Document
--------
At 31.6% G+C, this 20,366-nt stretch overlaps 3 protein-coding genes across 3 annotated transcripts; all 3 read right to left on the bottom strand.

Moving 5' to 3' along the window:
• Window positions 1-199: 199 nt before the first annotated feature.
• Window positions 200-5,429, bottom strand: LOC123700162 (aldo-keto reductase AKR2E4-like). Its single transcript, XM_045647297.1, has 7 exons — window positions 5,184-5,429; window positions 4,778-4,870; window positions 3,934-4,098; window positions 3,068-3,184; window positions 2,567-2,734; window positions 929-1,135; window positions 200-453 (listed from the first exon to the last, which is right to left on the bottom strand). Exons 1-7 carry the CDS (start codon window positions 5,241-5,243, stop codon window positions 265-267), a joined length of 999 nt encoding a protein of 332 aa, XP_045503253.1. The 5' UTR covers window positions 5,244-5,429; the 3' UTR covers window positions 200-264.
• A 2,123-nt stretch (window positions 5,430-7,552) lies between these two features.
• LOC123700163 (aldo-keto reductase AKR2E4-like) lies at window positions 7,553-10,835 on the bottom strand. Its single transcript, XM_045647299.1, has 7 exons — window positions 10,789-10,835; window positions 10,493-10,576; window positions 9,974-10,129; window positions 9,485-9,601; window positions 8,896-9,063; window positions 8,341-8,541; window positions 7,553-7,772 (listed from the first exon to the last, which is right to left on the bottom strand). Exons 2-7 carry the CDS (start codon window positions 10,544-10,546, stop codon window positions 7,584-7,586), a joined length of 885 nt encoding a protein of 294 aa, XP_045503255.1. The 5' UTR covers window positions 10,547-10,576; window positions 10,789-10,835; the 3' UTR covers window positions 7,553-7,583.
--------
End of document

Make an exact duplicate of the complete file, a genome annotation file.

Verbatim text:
At 31.6% G+C, this 20,366-nt stretch overlaps 3 protein-coding genes across 3 annotated transcripts; all 3 read right to left on the bottom strand.

Moving 5' to 3' along the window:
• Window positions 1-199: 199 nt before the first annotated feature.
• Window positions 200-5,429, bottom strand: LOC123700162 (aldo-keto reductase AKR2E4-like). Its single transcript, XM_045647297.1, has 7 exons — window positions 5,184-5,429; window positions 4,778-4,870; window positions 3,934-4,098; window positions 3,068-3,184; window positions 2,567-2,734; window positions 929-1,135; window positions 200-453 (listed from the first exon to the last, which is right to left on the bottom strand). Exons 1-7 carry the CDS (start codon window positions 5,241-5,243, stop codon window positions 265-267), a joined length of 999 nt encoding a protein of 332 aa, XP_045503253.1. The 5' UTR covers window positions 5,244-5,429; the 3' UTR covers window positions 200-264.
• A 2,123-nt stretch (window positions 5,430-7,552) lies between these two features.
• LOC123700163 (aldo-keto reductase AKR2E4-like) lies at window positions 7,553-10,835 on the bottom strand. Its single transcript, XM_045647299.1, has 7 exons — window positions 10,789-10,835; window positions 10,493-10,576; window positions 9,974-10,129; window positions 9,485-9,601; window positions 8,896-9,063; window positions 8,341-8,541; window positions 7,553-7,772 (listed from the first exon to the last, which is right to left on the bottom strand). Exons 2-7 carry the CDS (start codon window positions 10,544-10,546, stop codon window positions 7,584-7,586), a joined length of 885 nt encoding a protein of 294 aa, XP_045503255.1. The 5' UTR covers window positions 10,547-10,576; window positions 10,789-10,835; the 3' UTR covers window positions 7,553-7,583.